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"I Want to Get Clever...": The Corn Is Green (1945)

Review Copyright Roger Zotti, 2000


In The Corn Is Green (1945), Bette Davis gives a vital, restrained performance as Miss Lily Moffat, a 50-year-old schoolteacher who comes to teach in a poor Welsh mining village. Soon, she discovers that one of her adult students, Morgan Evans, possesses a touch of genius.

"I want to get clever, still," Morgan says to her. "I want to know what's behind all them books."

Working ceaselessly with Evans for two years, Moffat knows that if he can pass the Oxford University scholarship examination, he'll escape working the mines and living a life of poverty.

When Morgan learns he has passed and won the scholarship, it's an equally triumphant moment for him, the villagers, and Moffat. As he's carried on the shoulders of his friends, Davis's expression bespeaks happiness and pride in his achievement.


Davis was 36 years old when she took the role of Lily Moffat, a woman with a fierce passion for imparting knowledge to her students.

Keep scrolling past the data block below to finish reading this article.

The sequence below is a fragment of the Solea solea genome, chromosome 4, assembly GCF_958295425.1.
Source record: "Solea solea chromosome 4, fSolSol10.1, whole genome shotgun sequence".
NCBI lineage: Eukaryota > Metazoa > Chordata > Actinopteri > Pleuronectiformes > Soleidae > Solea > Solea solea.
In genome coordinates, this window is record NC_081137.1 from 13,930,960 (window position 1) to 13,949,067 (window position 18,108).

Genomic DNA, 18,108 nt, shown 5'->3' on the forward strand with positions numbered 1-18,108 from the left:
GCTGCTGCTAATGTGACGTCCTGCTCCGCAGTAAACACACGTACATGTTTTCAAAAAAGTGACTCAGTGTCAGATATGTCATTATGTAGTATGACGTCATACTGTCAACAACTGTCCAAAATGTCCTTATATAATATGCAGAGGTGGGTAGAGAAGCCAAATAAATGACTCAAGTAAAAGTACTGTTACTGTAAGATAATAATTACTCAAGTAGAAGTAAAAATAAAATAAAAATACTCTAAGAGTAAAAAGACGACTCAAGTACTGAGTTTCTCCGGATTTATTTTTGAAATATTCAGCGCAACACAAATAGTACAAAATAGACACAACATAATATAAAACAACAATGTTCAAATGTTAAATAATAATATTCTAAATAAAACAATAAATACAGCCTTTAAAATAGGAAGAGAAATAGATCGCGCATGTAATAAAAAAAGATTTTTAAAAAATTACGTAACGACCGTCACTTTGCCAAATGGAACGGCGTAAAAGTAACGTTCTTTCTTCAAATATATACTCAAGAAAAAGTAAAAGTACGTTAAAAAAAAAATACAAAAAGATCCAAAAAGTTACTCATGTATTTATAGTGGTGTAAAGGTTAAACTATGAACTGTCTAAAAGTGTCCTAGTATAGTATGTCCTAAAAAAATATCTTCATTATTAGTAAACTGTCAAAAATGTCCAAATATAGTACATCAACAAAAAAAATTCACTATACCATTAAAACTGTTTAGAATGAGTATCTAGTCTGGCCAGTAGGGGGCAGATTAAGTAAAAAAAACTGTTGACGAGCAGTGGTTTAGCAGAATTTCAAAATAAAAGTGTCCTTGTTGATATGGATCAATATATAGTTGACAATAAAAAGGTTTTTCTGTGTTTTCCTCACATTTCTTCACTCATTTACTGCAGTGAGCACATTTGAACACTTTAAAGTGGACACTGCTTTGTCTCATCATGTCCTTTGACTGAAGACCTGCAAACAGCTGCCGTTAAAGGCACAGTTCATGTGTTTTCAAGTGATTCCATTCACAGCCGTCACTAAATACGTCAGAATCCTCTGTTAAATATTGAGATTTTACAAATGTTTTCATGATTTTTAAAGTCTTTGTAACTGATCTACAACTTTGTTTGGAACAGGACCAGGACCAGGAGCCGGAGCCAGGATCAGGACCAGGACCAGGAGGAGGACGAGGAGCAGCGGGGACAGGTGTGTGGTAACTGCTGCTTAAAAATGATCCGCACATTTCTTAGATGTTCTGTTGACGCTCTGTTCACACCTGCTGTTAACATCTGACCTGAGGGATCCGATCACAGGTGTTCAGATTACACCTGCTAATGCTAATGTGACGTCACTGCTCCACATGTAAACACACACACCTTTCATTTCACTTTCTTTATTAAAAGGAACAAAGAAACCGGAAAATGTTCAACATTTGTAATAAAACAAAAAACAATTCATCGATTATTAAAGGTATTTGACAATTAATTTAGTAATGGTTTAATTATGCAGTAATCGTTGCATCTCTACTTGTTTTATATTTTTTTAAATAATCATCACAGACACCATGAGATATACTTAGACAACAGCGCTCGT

That her interpretation of the character is one of compassion, determination, and quiet dignity is proved in the scene when Morgan, after a bout of heavy drinking and feeling sorry for himself because his fellow miners called him "teacher's dog," accuses Moffat of using him and of not being genuinely interested in him.

With artful yet sensitive directness, Davis's Moffat tells Morgan that

Your life is just beginning. Mine is half over. I have spent two years on you. Ever since that first day, the mainspring of the school has been your career.... I have lain awake making plans—large and small, sensible and silly plans for you. And you say I have no interest in you.... I don't like this sort of conversation. Please don't mention it again. If you want to go on, be at school tomorrow. If not, don't.


Critics were impressed with Davis's performance. E. Arnot Robinson, writing in Picture Post, said: "Drab outwardly, the school mistress, in Davis's hands, became someone consumed by inward fire, by the sheer joy of imparting knowledge."

Thanks to Davis's performance, Otto Guerney of the New York Herald Tribune said, the film "emerged as a notable item of film fare, a full, ripe, ear of emotion and enjoyment."


Seven years after appearing in the film, Davis was introduced to the real life inspiration for her character, a schoolteacher named Miss Cooke. "The play is the true story of Miss Cooke and her student, Emlyn Williams," Davis proudly wrote in Mother Goddamn.

    Cast: Bette Davis, John Dahl, Joan Lorring, Nigel Bruce, Rhys Williams,
      Mildred Dunnock, Arthur Shields
    Directed by Irving Rapper
    Screenplay by Casey Robinson and Frank Cavett
    Music by Max Steiner
    Edited by Frederick Richards

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